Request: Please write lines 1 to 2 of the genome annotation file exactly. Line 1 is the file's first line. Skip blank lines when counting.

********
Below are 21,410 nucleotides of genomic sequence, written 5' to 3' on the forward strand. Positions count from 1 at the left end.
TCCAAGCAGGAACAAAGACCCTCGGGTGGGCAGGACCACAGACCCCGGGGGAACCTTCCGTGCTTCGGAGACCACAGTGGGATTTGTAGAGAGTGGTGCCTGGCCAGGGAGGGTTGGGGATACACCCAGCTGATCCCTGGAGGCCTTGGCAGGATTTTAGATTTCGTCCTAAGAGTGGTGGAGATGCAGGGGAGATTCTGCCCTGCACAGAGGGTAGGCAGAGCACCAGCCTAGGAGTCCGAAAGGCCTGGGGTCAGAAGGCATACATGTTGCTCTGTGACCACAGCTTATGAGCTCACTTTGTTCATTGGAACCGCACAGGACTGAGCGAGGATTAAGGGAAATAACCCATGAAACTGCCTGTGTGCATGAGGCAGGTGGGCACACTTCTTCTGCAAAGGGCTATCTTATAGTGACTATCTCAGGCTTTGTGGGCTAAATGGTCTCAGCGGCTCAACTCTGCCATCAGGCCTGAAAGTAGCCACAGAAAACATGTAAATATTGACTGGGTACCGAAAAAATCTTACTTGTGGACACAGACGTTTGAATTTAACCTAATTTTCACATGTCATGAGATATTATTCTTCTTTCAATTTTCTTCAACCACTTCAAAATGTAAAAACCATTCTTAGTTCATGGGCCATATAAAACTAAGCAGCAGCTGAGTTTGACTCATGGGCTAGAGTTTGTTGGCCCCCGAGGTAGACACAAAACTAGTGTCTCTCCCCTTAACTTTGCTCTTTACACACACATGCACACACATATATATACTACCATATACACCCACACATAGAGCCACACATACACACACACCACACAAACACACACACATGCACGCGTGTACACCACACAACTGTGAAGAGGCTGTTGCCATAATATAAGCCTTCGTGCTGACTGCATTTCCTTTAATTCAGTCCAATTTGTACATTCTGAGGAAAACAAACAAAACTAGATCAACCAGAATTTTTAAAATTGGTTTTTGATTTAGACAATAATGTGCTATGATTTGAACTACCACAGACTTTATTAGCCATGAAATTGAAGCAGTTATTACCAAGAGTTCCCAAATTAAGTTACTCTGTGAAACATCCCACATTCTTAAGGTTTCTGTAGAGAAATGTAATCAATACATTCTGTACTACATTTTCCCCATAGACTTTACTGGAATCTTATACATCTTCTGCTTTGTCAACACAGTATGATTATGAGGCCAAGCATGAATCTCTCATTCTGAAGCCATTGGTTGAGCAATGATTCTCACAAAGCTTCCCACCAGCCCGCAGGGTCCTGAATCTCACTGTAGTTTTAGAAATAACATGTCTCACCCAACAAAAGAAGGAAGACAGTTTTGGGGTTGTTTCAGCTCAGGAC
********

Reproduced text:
Below are 21,410 nucleotides of genomic sequence, written 5' to 3' on the forward strand. Positions count from 1 at the left end.
TCCAAGCAGGAACAAAGACCCTCGGGTGGGCAGGACCACAGACCCCGGGGGAACCTTCCGTGCTTCGGAGACCACAGTGGGATTTGTAGAGAGTGGTGCCTGGCCAGGGAGGGTTGGGGATACACCCAGCTGATCCCTGGAGGCCTTGGCAGGATTTTAGATTTCGTCCTAAGAGTGGTGGAGATGCAGGGGAGATTCTGCCCTGCACAGAGGGTAGGCAGAGCACCAGCCTAGGAGTCCGAAAGGCCTGGGGTCAGAAGGCATACATGTTGCTCTGTGACCACAGCTTATGAGCTCACTTTGTTCATTGGAACCGCACAGGACTGAGCGAGGATTAAGGGAAATAACCCATGAAACTGCCTGTGTGCATGAGGCAGGTGGGCACACTTCTTCTGCAAAGGGCTATCTTATAGTGACTATCTCAGGCTTTGTGGGCTAAATGGTCTCAGCGGCTCAACTCTGCCATCAGGCCTGAAAGTAGCCACAGAAAACATGTAAATATTGACTGGGTACCGAAAAAATCTTACTTGTGGACACAGACGTTTGAATTTAACCTAATTTTCACATGTCATGAGATATTATTCTTCTTTCAATTTTCTTCAACCACTTCAAAATGTAAAAACCATTCTTAGTTCATGGGCCATATAAAACTAAGCAGCAGCTGAGTTTGACTCATGGGCTAGAGTTTGTTGGCCCCCGAGGTAGACACAAAACTAGTGTCTCTCCCCTTAACTTTGCTCTTTACACACACATGCACACACATATATATACTACCATATACACCCACACATAGAGCCACACATACACACACACCACACAAACACACACACATGCACGCGTGTACACCACACAACTGTGAAGAGGCTGTTGCCATAATATAAGCCTTCGTGCTGACTGCATTTCCTTTAATTCAGTCCAATTTGTACATTCTGAGGAAAACAAACAAAACTAGATCAACCAGAATTTTTAAAATTGGTTTTTGATTTAGACAATAATGTGCTATGATTTGAACTACCACAGACTTTATTAGCCATGAAATTGAAGCAGTTATTACCAAGAGTTCCCAAATTAAGTTACTCTGTGAAACATCCCACATTCTTAAGGTTTCTGTAGAGAAATGTAATCAATACATTCTGTACTACATTTTCCCCATAGACTTTACTGGAATCTTATACATCTTCTGCTTTGTCAACACAGTATGATTATGAGGCCAAGCATGAATCTCTCATTCTGAAGCCATTGGTTGAGCAATGATTCTCACAAAGCTTCCCACCAGCCCGCAGGGTCCTGAATCTCACTGTAGTTTTAGAAATAACATGTCTCACCCAACAAAAGAAGGAAGACAGTTTTGGGGTTGTTTCAGCTCAGGAC